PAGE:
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M.V.B Films Horror Anthology Vol III Paranormal review


Directed by: #MeoshaBean

Written by: #MeoshaBean


M.V.B Films Horror Anthology Vol. III Paranormal is a horror anthology featuring six short films that each explore the paranormal. These range from three minute shorts to the final film coming in at just under twenty minutes, almost half of the anthology's runtime. All written, directed and produced by Meosha Bean - even starring, in one case - they attempt to tell concise yet chilling scary stories. Unfortunately, they mostly miss the mark.

Take, for example, the second short film. Set in a radio station, we meet a cheesy and energetic presenter who is holding a competition, played convincingly by Lou Pizarro. His first caller breathes heavily down the phone; his second is a clueless elderly lady who gets the answer completely wrong. After this, the original caller is back on the line and this time he manages to wheeze out a grunted plea for the prize tickets. Dismissing it as a prank call and shutting down operations for the day, he heads out only to come face to face with this mystery caller.

While it's hardly an original idea, the 'heavy breathing' trope proving difficult to ignore, it is still a fun and engaging setup. It's what transpires after this that sees the early promise quickly slip away as the film refuses to delve any further into the narrative and instead opts for a jump scare to conclude. On top of this, this particular segment was originally a short film of its own, titled 'Crazed' and, confusingly, the opening credits and title from when it stood alone are still in place in the anthology. An oversight like this feels careless and leaves a bad taste moving forward.

Following this is a short that centres on an unnamed woman as she awakens in the country and stumbles home. Everything on screen here is gorgeous, from the light blue whimsical costume to the wonderful lighting that creates a surreal atmosphere with a very soft focus and bloom effect. As she gets home, the dream turns to a nightmare and this is where the anthology's most effective scare comes in. Rather than choosing to get a jump out of the audience, Bean obscures the threat by not allowing the camera to focus on it and taking it out of shot almost as soon as it appears. Without a doubt, this is the best looking and most effective short in the anthology.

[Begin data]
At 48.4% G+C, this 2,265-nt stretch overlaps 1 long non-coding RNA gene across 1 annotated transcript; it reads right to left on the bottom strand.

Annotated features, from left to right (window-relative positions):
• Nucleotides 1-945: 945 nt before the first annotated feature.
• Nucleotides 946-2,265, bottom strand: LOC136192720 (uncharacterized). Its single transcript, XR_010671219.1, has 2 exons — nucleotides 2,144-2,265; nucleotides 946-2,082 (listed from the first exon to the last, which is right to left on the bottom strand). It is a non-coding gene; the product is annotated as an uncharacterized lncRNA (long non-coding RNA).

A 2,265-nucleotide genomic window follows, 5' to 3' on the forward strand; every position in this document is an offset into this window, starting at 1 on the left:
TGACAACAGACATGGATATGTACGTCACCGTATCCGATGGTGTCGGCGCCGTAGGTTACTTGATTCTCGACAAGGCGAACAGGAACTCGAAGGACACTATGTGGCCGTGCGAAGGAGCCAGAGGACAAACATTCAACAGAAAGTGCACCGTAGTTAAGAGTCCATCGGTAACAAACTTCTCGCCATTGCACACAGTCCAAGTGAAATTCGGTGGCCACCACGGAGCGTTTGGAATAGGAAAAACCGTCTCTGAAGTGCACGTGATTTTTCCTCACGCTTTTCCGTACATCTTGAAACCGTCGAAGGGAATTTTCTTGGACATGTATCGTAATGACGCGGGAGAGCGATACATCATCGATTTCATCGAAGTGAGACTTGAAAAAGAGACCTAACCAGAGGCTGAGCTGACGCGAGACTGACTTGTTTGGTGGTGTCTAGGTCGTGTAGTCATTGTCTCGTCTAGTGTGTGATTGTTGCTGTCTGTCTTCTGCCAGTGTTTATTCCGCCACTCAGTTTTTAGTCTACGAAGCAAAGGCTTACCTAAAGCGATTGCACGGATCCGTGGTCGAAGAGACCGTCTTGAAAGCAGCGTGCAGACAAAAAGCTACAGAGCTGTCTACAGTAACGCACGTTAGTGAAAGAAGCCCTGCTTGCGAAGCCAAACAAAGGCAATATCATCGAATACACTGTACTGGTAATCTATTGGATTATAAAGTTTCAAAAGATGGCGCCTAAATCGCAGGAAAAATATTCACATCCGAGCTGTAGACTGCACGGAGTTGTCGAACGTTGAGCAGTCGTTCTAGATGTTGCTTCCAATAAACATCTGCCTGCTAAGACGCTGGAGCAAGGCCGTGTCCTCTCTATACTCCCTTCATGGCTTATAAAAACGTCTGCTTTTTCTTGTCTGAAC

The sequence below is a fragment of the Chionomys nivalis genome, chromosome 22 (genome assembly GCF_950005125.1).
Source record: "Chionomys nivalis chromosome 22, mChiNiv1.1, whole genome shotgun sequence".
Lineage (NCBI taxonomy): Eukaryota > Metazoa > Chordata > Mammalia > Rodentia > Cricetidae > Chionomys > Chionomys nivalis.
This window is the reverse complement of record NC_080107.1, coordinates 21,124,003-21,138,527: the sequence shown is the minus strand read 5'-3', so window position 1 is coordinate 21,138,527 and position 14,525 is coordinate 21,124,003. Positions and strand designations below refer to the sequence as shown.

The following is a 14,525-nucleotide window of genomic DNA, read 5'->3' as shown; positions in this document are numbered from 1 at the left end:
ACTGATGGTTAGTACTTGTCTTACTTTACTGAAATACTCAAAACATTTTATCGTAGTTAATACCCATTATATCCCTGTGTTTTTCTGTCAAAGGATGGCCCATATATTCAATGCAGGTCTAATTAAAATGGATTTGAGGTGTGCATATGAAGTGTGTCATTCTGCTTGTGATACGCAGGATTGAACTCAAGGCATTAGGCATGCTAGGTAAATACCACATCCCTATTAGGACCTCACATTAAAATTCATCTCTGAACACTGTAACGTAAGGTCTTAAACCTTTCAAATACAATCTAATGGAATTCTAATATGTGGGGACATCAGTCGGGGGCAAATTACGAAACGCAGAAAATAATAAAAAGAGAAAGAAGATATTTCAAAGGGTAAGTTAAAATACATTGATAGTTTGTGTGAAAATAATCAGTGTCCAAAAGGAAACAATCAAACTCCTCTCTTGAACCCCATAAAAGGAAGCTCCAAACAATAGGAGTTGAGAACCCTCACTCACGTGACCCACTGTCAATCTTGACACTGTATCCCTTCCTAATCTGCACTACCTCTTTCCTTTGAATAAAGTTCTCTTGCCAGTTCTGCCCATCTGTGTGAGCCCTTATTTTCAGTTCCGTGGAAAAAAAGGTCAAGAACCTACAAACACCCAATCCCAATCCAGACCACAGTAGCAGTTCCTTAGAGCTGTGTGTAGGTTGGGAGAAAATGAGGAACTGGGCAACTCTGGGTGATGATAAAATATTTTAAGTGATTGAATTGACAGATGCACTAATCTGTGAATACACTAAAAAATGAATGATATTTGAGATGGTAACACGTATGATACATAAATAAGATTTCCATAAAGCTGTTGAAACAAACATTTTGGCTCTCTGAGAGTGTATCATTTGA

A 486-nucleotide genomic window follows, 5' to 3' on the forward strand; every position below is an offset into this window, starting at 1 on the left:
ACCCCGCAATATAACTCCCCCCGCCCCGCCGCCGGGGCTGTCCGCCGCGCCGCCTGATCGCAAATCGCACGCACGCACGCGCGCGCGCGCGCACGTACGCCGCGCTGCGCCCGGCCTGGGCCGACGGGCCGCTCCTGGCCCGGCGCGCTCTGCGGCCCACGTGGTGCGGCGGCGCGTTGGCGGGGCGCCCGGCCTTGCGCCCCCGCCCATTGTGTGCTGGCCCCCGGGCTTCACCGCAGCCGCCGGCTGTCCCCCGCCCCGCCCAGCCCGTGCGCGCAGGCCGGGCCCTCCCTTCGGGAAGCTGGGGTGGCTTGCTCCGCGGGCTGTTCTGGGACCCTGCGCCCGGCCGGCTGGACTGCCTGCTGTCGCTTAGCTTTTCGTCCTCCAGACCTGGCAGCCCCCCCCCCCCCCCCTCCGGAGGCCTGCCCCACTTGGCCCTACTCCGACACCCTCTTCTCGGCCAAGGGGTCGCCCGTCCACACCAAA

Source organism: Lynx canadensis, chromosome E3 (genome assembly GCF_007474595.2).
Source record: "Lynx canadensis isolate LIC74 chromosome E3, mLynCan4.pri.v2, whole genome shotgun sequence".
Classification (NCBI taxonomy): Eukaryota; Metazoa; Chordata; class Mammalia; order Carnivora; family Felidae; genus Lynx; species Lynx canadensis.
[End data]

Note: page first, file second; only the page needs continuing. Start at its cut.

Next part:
The final and longest segment, however, is the weakest. Taking up almost half of the overall runtime, it features a paranormal investigator as she goes on vacation to a friend's house. However, it soon becomes clear that her expertise are required here too. From audio that isn't mixed well, resulting in muffled dialogue, to the dialogue itself seeming unscripted and meandering, there's very little engaging here. At one point, the film switches to a found footage style for a moment before completely dropping that device - though not without creating a continuity error in the inconsistent 'recording times' shown in the two shots that it's used. Concluding in an almost identical and equally unsatisfying way to 'Crazed', the twenty minute runtime of this one feels completely unjustified.

Overall, M.V.B Films Horror Anthology Vol. III is disappointing. Featuring a few good ideas and one genuinely scary short, it often feels that the premises, imagery and sounds are used for the sake of stereotypical scares, rather than for any narrative reason. Bean frequently opts for the easiest conclusion rather than an interesting one and, as such, while there are moments of originality and engaging story-telling, the whole thing doesn't feel cohesive or satisfying.



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